|4||Bear Valley Springs, California|
|6||Fort Jones, California|
|9||Three Rivers, California|
(local time)SEE WORLD AQI RANKING
live AQI index
|Air pollution level||Air quality index||Main pollutant|
|Good|| 31 US AQI||PM2.5|
|PM2.5|| 7.4 µg/m³|
PM2.5 concentration in Corpus Christi air is currently 0 times above the WHO annual air quality guideline value
|Open your windows to bring clean, fresh air indoors|
|Enjoy outdoor activities|
|Wednesday, Sep 22|
Good 25 US AQI
|Thursday, Sep 23|
Good 31 US AQI
|Friday, Sep 24|
Good 32 US AQI
Good 31 US AQI
|Sunday, Sep 26|
Good 17 US AQI
|Monday, Sep 27|
Good 13 US AQI
|Tuesday, Sep 28|
Good 20 US AQI
|Wednesday, Sep 29|
Good 22 US AQI
|Thursday, Sep 30|
Good 17 US AQI
|Friday, Oct 1|
Good 18 US AQI
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Corpus Christi is a city located in the southern region of Texas, situated on the coast and home to the county seat of Nueces County, the fourteenth most populous county in the state. Corpus Christi is the largest city of said county, being home to some 326,000 people as of 2019 (estimated), having seen an increase of over 20,000 people since the last census taken in 2010.
In regards to the air quality present in Corpus Christi, it is a city with an overall good level of cleanliness but is also subject to certain months whereby the pollution levels can spike up significantly, with the same pollutive hazards that much of Texas is also subject to. Many of these polluting sources will be discussed in further detail in the following questions. The air quality data from 2020 will be largely examined, as well as some of the pollution readings taken in mid-2021, both in the forms of PM2.5 as well as US AQI.
Looking at PM2.5, it is one of the most dangerous pollutants found in the air, with its minute size of 2.5 micrometers or less in diameter assisting greatly in its hazardous nature, allowing it to penetrate deep into the tissue of the lungs, bypassing the body’s natural defense systems. Once inside the lungs, it can cause irritation, scarring and inflammation of the lung tissue and respiratory tract, causing a whole host of other issues to arise as a result, usually of the pulmonary or cardiac variety. Once again due to its small size, it can enter the bloodstream via the alveoli, causing much damage to the blood vessels and other organ systems throughout the body. This is why it is used so prominently as a measure of air pollution, along with being used in the US AQI calculation.
Referring to the US AQI level, or the United States Air Quality Index, it is a figure aggregated from the various main pollutants found in the air throughout Corpus Christi, as well as the rest of the state. These pollutants are ones such as nitrogen dioxide (NO2), ozone (O3), sulfur dioxide (SO2) and carbon monoxide (CO). The two main forms of particle pollution, PM10 and PM2.5 are also included in the aggregation, as was mentioned above in regards to the smaller and more dangerous particle variant of the two. PM10 tends to cause more irritation or damage to the eyes, nose and other exposed mucous membranes, whilst PM2.5 can cause significantly more internal injuries and other long-term health consequences.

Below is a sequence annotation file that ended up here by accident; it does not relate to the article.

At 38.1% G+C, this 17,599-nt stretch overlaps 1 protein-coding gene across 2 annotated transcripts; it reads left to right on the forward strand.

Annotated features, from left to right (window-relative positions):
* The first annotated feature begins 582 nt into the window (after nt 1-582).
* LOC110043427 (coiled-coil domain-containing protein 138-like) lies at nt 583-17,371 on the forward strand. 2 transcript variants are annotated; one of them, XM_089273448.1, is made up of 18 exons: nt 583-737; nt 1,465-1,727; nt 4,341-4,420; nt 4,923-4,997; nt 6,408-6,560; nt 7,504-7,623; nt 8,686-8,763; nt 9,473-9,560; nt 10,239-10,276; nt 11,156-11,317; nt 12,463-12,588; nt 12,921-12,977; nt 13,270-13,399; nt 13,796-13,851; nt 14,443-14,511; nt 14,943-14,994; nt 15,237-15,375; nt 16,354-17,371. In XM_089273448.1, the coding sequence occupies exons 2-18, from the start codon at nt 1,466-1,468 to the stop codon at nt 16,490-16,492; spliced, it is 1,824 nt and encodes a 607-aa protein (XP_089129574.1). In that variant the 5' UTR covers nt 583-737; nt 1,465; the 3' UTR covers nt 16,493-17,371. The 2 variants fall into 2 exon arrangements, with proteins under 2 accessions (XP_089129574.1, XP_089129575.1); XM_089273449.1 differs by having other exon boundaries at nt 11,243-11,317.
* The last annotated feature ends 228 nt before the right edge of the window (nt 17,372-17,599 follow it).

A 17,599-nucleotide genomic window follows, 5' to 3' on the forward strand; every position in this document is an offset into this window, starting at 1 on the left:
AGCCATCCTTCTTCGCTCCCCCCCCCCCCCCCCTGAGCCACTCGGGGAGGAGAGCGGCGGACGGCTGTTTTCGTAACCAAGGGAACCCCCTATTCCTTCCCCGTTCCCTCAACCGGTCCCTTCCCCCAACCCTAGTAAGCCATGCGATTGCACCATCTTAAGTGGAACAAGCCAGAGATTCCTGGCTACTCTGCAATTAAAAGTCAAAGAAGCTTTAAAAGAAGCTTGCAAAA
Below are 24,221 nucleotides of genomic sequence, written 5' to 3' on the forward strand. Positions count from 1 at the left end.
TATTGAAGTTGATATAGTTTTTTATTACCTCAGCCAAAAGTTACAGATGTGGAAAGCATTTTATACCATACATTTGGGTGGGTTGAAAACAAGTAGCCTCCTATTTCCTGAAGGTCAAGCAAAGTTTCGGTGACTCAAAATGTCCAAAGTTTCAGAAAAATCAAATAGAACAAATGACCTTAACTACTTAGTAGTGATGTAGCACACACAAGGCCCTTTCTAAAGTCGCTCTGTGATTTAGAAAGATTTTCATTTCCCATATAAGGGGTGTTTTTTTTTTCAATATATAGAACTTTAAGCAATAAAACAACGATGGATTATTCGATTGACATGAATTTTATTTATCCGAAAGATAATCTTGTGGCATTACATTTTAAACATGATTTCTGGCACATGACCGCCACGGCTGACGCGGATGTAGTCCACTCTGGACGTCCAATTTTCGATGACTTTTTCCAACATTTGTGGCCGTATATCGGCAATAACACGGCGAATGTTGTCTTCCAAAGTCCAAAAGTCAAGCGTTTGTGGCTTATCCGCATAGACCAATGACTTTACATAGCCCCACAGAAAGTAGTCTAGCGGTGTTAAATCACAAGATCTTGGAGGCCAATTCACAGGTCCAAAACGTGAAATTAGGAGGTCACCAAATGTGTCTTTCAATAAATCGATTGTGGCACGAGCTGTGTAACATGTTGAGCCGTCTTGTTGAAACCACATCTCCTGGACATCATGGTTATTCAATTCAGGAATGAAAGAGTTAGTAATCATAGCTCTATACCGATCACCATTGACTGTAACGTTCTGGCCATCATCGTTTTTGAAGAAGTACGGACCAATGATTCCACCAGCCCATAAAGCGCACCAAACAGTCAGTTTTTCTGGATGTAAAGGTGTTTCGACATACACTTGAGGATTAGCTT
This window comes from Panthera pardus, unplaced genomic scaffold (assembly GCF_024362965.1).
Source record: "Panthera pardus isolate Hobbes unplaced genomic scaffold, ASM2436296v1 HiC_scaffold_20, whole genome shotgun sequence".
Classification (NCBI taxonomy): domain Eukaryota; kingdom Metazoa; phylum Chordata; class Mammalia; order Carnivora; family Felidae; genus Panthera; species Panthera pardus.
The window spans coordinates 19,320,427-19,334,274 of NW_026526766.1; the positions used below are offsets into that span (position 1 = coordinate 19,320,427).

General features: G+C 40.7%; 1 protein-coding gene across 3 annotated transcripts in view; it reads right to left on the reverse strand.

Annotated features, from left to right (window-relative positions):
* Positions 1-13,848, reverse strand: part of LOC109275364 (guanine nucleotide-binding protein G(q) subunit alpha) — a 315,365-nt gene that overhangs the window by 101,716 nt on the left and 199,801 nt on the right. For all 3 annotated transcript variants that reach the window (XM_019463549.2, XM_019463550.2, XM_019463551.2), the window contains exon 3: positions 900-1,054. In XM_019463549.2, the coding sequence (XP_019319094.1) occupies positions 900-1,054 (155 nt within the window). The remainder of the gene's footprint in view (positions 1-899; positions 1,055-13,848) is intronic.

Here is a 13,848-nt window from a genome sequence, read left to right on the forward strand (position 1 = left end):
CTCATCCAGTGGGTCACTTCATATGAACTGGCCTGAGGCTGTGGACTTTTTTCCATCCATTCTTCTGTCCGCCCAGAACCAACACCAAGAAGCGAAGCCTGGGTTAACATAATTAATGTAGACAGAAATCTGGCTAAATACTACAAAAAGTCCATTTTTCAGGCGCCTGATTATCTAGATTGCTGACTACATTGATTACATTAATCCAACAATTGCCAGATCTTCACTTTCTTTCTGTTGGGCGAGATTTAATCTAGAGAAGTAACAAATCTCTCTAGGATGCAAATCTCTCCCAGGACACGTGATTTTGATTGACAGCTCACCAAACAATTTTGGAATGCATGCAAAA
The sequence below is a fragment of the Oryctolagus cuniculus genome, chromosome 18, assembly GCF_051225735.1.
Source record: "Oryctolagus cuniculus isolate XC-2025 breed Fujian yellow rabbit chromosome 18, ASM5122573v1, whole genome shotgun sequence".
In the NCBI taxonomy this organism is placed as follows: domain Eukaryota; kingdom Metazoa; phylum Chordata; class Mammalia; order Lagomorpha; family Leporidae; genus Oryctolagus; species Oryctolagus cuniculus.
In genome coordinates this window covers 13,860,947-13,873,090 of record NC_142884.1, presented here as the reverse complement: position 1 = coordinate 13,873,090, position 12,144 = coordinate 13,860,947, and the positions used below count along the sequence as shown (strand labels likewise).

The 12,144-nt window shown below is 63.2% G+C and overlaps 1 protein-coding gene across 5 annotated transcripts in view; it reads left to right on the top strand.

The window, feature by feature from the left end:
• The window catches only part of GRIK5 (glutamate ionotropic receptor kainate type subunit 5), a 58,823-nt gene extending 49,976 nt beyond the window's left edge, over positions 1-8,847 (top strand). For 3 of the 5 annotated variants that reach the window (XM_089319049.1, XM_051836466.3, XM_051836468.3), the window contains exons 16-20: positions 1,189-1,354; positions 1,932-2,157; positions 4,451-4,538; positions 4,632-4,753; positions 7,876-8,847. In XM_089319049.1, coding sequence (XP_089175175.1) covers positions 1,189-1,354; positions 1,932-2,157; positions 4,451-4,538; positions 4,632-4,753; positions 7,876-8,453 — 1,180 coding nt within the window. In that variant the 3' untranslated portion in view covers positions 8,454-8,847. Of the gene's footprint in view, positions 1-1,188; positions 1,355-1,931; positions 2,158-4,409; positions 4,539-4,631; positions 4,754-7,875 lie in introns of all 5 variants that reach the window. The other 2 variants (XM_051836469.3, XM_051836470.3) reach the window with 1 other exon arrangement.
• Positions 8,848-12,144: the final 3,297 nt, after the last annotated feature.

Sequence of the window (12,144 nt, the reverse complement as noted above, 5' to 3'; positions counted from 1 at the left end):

In July of 2021, a US AQI reading of 55 was seen, placing Corpus Christi into the 'moderate' rating bracket for the particular day and time in which it was taken. This 'moderate' rating is color-coded as yellow, in use throughout the various air quality maps, graphs and forecasts present on both this page and others, for ease of reference when referring to the air quality safety levels (with the higher and more dangerous readings of pollution having corresponding red, purple and maroon as the air quality grows ever more hazardous, which can happen in cases of forest fires or other large-scale smoke-producing events).
A 'moderate' reading of pollution requires a US AQI reading of anywhere between 51 to 100 to be classified as such, and whilst the above-mentioned reading of 55 came in on the lower end of this scale, close to being moved down into the 'good' rating bracket (0 to 50 US AQI required, color-coded as green), the PM2.5 count was found to be above the World Health Organization's (WHO's) recommendation for safe levels of exposure, particularly over extended periods.
This means that whilst the general public or health individuals may be able to go about their day with little aggravation, those who belong to vulnerable groups of people may start to experience mild respiratory irritation, which will grow along with the US AQI reading, with higher numbers correlating with higher incidences of ailments such as asthma, skin problems and other similar issues presenting themselves.
Days before the above-mentioned reading came in with US AQI figures of 19 and 36, both of which were within the 'good' rating bracket. At this level of air quality, all members of society would be able to conduct their outdoor business or participate in strenuous activity without fear of aggravating any pre-existing health conditions that are triggered by pollution exposure. Despite these more appreciable readings, June of 2021 presented with highs of 75 and 93. It is at times such as these when vulnerable individuals would start to display certain symptoms and may need to take preventive measures to safeguard themselves from the highly damaging effects of pollution exposure.
Such actions can be ones such as the wearing of particle filtering masks, with higher quality ones being the most optimal. Avoiding outdoor activity or exercise would also be of importance, along with sealing off doors and windows and running indoor air purifiers if available. This can aid greatly in reducing indoor air pollution levels, thus significantly reducing the damaging effects that pollution exposure brings with it. As mentioned, even cleaner cities such as Corpus Christi and other similar ones can be subject to sudden spikes in PM2.5 and US AQI. These can be monitored closely via the air quality map and graph present on this page, along with forecasts for the following days that are updated hourly. Such updates can also be followed using the AirVisual app.